This is an evolving issue and laws can change quickly, so it is suggested to confirm with the state's tax authority for the rules in a specific state.

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    State Laws on Same-Sex Marriage and Federal Tax Conformity
    No State Individual Income Tax
    • Alaska
    • Florida
    • Nevada
    • South Dakota
    • Texas
    • Washington
    • Wyoming

    State Taxes Only Interest and Dividend Income
    • New Hampshire
    • Tennessee
    Starts with Federal Adjusted Gross Income, then Applies One Rate
    • Illinois
    • Indiana
    • New Mexico
    • Utah
    • North Carolina (in 2014)
    Starts with Federal Taxable Income, then Applies One Rate
    • Colorado
    Starts with Federal Taxable Income, then Applies Own Rates to Federal Brackets
    • North Dakota
    • Vermont
    Starts with Federal Taxable Income, then Applies Own Rates and Brackets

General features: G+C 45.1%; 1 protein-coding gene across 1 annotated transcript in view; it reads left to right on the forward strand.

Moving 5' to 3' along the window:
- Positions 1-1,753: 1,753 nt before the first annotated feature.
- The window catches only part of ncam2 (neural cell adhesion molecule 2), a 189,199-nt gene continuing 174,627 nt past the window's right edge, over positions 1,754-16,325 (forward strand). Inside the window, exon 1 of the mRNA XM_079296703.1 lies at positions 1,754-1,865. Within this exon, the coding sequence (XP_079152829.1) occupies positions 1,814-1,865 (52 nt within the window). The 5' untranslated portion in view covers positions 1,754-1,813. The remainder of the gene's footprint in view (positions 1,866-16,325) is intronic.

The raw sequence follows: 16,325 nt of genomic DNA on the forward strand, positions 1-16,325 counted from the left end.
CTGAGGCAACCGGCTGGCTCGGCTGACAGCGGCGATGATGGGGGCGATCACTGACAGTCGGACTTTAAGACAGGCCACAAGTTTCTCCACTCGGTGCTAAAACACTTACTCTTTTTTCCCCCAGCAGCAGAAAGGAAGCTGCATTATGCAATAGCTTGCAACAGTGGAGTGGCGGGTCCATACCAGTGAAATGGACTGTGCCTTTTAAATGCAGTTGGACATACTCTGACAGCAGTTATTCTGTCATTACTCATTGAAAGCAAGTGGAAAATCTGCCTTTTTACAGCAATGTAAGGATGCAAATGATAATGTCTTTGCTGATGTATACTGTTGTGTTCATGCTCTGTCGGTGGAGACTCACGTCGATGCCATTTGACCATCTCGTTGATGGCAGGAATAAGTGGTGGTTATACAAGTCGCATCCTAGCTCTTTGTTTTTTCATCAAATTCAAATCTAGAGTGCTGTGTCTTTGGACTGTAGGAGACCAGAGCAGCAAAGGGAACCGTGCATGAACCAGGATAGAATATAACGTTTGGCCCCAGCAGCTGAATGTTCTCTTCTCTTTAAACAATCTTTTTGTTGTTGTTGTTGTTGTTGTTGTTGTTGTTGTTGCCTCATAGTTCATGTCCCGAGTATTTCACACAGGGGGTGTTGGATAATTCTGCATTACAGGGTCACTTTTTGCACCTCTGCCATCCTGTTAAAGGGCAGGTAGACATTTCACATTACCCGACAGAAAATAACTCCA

• Minnesota
    • North Carolina (until 2014)
    • South Carolina
    Starts with Federal Adjusted Gross Income, then Applies Own Rates and Brackets
    • Arizona
    • California
    • Connecticut
    • Delaware
    • Georgia
    • Hawaii
    • Idaho
    • Kansas
    • Kentucky
    • Louisiana
    • Maine
    • Maryland
    • Missouri
    • Montana
    • Nebraska 
    • New Mexico 
    • New York
    • Ohio 
    • Oklahoma 
    • Oregon 
    • Rhode Island
    • Virginia
    • West Virginia
    • Wisconsin
    Starts with Federal Gross Income, then Applies Own Rate(s) and Bracket(s)
    • Massachusetts
    • District of Columbia
    Tax Calculation Does Not Reference Federal Return
    • Alabama
    • Arkansas
    • Mississippi
    • New Jersey
    • Pennsylvania
    Sources: Jan. 2014 Special Report and Tax Foundation review of state statutes.

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    Taxation of Estates or Property Left to Heirs